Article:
There’s no question: Mainers are thrifty.
University of Maine researchers have been studying that tendency and the reuse economy built around it in order to learn how to make it more sustainable.
Cindy Isenhour, associate professor of Anthropology and Climate Change at the University of Maine, started thinking about reuse when she moved to Maine in 2013. She had just finished her Ph.D. in Kentucky after living in a number of other places, including Colorado, Ohio and Sweden. She noticed that Mainers treat thrifted, upcycled and reused items differently than in other places she had lived.
“Some people talk about a stigma associated with reuse,” Isenhour said. “It’s not something you would necessarily mention or brag about. I noticed that when I moved here when I complimented someone, it’s almost a source of pride to have found a hidden treasure secondhand.”
Isenhour also noticed a proliferation of reuse-based institutions, like thrift stores and repair shops.
“It’s really hard to miss it if you’re looking,” Isenhour said. “I used to live in Winterport, and driving between there and Camden, there are like 84 stores or repair shops or boat builders that have some part in the reuse economy.”
Isenhour is an anthropologist by training. Her previous research focused on sustainable systems of consumption and production. She said that most of her research about reuse had looked at how to get such programs started, without acknowledging or studying places like Maine where the practice was already part of the cultural fabric. In fact, there wasn’t much research out there about reuse economies in general, much less in Maine specifically.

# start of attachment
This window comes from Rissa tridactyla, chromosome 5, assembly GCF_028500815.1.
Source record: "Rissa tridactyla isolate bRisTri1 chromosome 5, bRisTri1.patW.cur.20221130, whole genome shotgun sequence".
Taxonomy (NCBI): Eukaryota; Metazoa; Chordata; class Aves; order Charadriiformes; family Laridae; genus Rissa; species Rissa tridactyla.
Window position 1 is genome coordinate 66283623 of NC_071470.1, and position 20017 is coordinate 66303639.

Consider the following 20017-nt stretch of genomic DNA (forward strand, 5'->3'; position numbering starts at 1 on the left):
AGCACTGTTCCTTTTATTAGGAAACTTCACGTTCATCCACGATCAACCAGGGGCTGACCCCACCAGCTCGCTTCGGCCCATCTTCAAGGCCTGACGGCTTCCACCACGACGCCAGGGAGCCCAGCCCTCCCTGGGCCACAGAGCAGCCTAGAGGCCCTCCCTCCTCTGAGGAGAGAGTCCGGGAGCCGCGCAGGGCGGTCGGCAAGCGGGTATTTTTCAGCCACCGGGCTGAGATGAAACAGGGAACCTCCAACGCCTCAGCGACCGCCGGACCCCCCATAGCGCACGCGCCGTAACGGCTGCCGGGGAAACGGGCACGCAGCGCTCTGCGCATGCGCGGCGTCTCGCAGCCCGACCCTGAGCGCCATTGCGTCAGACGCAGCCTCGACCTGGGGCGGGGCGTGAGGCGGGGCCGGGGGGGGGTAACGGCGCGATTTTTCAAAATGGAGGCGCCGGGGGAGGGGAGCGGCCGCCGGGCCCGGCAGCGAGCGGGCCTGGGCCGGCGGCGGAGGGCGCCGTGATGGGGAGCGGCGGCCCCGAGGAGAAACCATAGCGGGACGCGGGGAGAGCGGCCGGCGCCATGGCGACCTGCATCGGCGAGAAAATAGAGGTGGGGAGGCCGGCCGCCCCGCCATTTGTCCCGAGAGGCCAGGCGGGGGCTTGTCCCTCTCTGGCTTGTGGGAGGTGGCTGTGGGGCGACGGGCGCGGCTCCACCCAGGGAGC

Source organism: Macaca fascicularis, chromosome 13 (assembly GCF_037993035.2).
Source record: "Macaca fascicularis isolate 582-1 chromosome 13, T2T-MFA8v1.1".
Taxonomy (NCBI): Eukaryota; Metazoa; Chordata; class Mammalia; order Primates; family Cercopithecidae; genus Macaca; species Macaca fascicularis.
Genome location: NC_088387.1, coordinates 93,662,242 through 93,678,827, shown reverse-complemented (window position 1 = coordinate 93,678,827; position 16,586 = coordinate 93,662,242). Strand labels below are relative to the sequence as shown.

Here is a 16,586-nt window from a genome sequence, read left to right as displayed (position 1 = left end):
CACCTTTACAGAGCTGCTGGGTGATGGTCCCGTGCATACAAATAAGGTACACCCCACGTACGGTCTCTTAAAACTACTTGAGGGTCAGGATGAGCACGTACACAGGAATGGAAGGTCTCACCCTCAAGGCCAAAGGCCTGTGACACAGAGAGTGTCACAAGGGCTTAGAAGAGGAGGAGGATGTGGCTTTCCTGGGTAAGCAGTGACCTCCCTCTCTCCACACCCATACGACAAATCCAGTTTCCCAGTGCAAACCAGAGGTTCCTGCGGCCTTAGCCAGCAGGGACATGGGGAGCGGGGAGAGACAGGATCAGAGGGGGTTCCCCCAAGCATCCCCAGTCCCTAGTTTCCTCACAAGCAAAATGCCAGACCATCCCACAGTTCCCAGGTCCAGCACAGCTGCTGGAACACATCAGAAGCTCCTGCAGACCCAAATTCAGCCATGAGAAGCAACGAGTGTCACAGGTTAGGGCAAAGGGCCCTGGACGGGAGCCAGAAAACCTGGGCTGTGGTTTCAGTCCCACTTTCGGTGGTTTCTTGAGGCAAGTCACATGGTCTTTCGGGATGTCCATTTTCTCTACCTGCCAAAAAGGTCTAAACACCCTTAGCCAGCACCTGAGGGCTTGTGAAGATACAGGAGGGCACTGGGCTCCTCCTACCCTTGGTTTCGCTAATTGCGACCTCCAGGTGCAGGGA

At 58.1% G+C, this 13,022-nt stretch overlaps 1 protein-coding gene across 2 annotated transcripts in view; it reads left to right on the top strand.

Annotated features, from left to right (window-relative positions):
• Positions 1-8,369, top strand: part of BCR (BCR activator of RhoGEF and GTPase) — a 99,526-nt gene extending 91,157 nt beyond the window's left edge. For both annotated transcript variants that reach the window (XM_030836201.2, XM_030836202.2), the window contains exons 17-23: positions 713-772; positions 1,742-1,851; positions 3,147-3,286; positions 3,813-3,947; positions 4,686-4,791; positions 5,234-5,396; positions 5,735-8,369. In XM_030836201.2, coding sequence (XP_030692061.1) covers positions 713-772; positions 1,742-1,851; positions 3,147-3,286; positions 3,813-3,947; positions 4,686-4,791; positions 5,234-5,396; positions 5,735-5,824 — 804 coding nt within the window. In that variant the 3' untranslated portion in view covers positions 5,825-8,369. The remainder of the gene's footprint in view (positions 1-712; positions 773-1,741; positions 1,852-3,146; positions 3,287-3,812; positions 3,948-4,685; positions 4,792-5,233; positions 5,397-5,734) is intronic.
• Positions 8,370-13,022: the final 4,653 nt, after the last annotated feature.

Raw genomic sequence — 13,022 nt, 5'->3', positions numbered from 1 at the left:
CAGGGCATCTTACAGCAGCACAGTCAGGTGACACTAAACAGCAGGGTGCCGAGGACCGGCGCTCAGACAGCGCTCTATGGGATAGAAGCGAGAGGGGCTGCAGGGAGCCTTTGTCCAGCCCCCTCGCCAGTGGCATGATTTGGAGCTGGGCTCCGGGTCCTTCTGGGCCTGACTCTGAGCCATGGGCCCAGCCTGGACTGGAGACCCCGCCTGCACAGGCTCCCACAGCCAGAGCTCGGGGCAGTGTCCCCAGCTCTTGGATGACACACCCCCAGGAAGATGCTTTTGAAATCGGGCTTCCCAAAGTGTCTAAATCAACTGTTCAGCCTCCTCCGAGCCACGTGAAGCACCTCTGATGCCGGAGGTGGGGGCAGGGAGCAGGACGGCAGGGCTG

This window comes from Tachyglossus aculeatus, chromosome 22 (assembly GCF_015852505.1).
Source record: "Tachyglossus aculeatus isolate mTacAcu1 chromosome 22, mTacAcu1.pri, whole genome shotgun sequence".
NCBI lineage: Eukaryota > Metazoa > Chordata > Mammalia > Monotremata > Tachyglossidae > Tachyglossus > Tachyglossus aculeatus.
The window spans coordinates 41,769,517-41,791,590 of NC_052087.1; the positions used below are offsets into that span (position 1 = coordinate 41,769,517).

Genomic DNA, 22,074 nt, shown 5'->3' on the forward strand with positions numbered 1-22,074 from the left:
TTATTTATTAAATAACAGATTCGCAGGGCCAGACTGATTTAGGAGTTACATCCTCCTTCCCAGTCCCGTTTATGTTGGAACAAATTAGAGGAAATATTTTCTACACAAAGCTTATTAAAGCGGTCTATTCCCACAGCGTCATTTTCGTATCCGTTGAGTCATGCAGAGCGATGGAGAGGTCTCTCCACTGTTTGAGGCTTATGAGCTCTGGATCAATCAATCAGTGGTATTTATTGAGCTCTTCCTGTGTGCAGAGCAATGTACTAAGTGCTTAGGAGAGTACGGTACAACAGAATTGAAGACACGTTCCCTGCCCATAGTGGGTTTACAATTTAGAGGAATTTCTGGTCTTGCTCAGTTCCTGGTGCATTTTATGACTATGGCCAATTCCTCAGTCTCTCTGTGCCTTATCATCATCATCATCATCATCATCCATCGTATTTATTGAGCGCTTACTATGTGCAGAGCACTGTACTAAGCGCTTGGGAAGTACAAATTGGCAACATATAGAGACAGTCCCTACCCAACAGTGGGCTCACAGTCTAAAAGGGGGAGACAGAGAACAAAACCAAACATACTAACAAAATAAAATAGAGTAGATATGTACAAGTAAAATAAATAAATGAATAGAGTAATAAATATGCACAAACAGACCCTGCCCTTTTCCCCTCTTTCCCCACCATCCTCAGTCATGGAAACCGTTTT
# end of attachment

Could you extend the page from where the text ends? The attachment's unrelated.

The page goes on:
In 2017, Isenhour received National Science Foundation funding to research Maine’s reuse economy in a project titled Resourceful ME. She formed a team of experts from around the university with specialties in economics, environmental policy and anthropology to figure out what makes Maine’s culture of reuse so special — and how to harness it to achieve sustainability goals.
The research team approached the topic from a variety of angles. First, they looked at the history of reuse in Maine in order to better understand it.
“We assumed there was a robust history of thrift and reuse in Maine and then we found evidence to support our hunch, some of which was in memoirs, old magazines, historical newspapers and in unexpected places, like cozy mystery novels set in Maine,” Jen Bonnet, social sciences and humanities librarian at UMaine’s Fogler Library, said.
The group also conducted surveys at more than 150 businesses. Brieanne Berry, graduate research assistant at the University of Maine, joined the team to study the social aspect of the reuse economy. She became interested in the topic when she volunteered in the Peace Corps in Mali, where the reuse sector was also extremely vibrant.
“People would reuse old inner tubes from tires as bungee cords. If you bought street food, they’d serve it in an old kid’s homework assignment. That placed an idea in my mind that simmered,” Berry said.
She noticed the same thing that Isenhour had noticed when she first moved to Maine.
“You can’t drive 15 feet in the summer without seeing yard sale signs,” Berry said. “People haven’t really studied what the reuse economy means to the social fabric of communities. Oftentimes when we think of value we think of just money, but a lot of it is just allowing people to connect to each other. People are building trust in their communities and helping people who need help.”
Berry said her findings show that Maine’s reuse economy builds “social capital,” or trust within communities, which can have other positive effects, such as safer streets, better educational outcomes and relationships with other people, Berry said.